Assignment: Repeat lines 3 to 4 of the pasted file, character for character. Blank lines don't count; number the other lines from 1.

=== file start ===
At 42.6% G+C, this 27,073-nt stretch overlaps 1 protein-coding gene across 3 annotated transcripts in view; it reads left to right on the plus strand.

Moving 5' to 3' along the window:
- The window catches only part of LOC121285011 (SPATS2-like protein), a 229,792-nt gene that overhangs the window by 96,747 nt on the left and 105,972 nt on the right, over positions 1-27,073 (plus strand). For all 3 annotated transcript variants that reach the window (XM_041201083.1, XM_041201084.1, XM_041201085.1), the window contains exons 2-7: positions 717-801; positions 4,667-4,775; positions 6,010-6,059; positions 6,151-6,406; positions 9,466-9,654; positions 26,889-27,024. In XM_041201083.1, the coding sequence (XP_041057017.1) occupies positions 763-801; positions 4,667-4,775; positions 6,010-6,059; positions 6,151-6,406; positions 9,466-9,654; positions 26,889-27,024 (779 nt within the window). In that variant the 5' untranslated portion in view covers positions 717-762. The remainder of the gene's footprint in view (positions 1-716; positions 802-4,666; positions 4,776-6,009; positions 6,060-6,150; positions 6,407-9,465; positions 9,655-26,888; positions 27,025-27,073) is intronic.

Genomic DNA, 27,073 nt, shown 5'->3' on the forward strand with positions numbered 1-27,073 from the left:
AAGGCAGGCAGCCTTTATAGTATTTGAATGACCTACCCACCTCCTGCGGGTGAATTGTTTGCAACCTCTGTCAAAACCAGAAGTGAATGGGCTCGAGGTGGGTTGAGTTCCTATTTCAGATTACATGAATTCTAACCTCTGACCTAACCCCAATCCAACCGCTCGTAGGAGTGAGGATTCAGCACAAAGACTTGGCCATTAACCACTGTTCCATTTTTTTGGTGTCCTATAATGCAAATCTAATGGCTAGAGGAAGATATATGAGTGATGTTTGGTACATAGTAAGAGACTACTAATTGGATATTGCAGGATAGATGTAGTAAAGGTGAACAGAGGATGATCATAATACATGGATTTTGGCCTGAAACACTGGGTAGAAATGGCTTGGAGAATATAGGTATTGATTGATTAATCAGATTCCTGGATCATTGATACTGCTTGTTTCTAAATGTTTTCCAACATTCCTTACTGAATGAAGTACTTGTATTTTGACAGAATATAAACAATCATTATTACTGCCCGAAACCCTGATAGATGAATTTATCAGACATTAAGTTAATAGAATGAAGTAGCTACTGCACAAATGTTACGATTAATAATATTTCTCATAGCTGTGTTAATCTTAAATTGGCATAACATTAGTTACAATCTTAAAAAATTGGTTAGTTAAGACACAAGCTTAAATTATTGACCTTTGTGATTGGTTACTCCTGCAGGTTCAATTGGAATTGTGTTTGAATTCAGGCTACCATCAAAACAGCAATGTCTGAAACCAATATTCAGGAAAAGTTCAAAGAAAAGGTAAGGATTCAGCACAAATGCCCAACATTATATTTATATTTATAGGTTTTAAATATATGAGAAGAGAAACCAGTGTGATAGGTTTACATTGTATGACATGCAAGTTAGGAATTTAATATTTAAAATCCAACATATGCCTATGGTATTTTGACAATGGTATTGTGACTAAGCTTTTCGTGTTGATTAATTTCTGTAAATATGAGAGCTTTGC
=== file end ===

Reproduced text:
- The window catches only part of LOC121285011 (SPATS2-like protein), a 229,792-nt gene that overhangs the window by 96,747 nt on the left and 105,972 nt on the right, over positions 1-27,073 (plus strand). For all 3 annotated transcript variants that reach the window (XM_041201083.1, XM_041201084.1, XM_041201085.1), the window contains exons 2-7: positions 717-801; positions 4,667-4,775; positions 6,010-6,059; positions 6,151-6,406; positions 9,466-9,654; positions 26,889-27,024. In XM_041201083.1, the coding sequence (XP_041057017.1) occupies positions 763-801; positions 4,667-4,775; positions 6,010-6,059; positions 6,151-6,406; positions 9,466-9,654; positions 26,889-27,024 (779 nt within the window). In that variant the 5' untranslated portion in view covers positions 717-762. The remainder of the gene's footprint in view (positions 1-716; positions 802-4,666; positions 4,776-6,009; positions 6,060-6,150; positions 6,407-9,465; positions 9,655-26,888; positions 27,025-27,073) is intronic.

Genomic DNA, 27,073 nt, shown 5'->3' on the forward strand with positions numbered 1-27,073 from the left: